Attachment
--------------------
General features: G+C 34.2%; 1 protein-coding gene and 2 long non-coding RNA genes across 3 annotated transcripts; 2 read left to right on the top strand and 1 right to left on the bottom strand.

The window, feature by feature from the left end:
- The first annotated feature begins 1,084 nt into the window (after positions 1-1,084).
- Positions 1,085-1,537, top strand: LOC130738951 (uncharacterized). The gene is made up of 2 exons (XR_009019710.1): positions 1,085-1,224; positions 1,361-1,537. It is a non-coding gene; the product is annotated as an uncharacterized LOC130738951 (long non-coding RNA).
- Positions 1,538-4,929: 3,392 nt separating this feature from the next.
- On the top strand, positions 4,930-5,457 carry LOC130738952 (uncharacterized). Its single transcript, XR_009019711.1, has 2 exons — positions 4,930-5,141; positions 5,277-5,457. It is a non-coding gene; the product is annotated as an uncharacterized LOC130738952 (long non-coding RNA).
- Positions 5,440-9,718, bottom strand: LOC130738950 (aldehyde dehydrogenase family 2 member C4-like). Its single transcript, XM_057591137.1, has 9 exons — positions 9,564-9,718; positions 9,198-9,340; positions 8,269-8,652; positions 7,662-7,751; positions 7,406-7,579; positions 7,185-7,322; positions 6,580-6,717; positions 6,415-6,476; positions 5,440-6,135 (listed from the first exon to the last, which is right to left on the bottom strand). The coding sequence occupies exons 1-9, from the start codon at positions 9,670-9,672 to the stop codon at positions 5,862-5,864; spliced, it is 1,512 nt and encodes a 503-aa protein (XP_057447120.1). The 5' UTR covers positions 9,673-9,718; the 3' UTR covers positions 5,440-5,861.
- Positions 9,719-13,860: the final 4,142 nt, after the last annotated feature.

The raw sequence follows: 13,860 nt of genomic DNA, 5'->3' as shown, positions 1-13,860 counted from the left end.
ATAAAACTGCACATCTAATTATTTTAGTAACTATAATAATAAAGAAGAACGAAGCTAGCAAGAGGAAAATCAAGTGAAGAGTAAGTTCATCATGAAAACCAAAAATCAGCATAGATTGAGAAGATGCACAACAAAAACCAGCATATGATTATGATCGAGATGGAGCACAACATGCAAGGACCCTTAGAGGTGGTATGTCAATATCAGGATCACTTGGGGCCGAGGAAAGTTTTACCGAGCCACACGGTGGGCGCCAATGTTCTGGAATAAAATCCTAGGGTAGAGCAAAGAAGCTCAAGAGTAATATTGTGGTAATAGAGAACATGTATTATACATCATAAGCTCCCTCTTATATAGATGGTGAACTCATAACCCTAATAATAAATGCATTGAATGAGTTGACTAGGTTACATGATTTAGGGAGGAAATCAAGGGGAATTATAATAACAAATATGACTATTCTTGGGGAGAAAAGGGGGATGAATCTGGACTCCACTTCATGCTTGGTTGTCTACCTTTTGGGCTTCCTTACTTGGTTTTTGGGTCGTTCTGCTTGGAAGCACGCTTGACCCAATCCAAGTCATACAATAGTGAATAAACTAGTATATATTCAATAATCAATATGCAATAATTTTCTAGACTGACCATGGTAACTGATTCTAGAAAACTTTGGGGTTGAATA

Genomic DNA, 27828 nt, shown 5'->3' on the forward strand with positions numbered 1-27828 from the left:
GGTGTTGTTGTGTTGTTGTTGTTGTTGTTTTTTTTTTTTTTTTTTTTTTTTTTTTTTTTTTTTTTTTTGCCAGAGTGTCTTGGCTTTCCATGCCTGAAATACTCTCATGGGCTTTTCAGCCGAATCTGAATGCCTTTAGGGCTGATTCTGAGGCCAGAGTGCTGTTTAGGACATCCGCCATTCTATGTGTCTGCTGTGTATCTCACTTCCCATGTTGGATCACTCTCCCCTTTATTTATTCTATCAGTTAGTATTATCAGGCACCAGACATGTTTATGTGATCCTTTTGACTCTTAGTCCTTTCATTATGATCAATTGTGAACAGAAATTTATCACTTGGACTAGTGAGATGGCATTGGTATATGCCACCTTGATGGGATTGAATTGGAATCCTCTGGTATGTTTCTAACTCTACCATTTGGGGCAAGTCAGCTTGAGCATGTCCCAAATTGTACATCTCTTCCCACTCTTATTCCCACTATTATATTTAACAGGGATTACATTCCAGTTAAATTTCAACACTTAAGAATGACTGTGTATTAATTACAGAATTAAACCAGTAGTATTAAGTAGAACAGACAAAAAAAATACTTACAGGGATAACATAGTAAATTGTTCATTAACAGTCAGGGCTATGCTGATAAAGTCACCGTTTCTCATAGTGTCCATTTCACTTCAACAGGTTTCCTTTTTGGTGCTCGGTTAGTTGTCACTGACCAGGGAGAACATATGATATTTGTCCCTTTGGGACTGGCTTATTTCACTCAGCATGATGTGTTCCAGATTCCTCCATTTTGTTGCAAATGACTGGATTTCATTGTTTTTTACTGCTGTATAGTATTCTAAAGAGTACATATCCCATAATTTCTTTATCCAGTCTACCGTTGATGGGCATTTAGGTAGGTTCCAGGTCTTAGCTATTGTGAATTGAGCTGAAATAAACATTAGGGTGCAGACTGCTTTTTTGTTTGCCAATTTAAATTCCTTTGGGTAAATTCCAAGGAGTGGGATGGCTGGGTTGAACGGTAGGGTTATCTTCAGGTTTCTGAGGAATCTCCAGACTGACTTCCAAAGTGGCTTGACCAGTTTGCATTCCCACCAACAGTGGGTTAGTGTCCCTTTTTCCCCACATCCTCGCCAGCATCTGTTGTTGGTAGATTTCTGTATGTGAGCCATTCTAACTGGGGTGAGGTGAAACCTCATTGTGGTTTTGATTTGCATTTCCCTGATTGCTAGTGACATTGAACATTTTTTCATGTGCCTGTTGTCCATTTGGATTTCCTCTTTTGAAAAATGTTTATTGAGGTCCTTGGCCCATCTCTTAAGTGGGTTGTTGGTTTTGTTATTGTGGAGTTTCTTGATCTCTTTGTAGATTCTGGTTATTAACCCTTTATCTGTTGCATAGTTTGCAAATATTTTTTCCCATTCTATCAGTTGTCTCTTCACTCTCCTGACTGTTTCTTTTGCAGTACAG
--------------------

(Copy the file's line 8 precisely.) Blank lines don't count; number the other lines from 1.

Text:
- Positions 9,719-13,860: the final 4,142 nt, after the last annotated feature.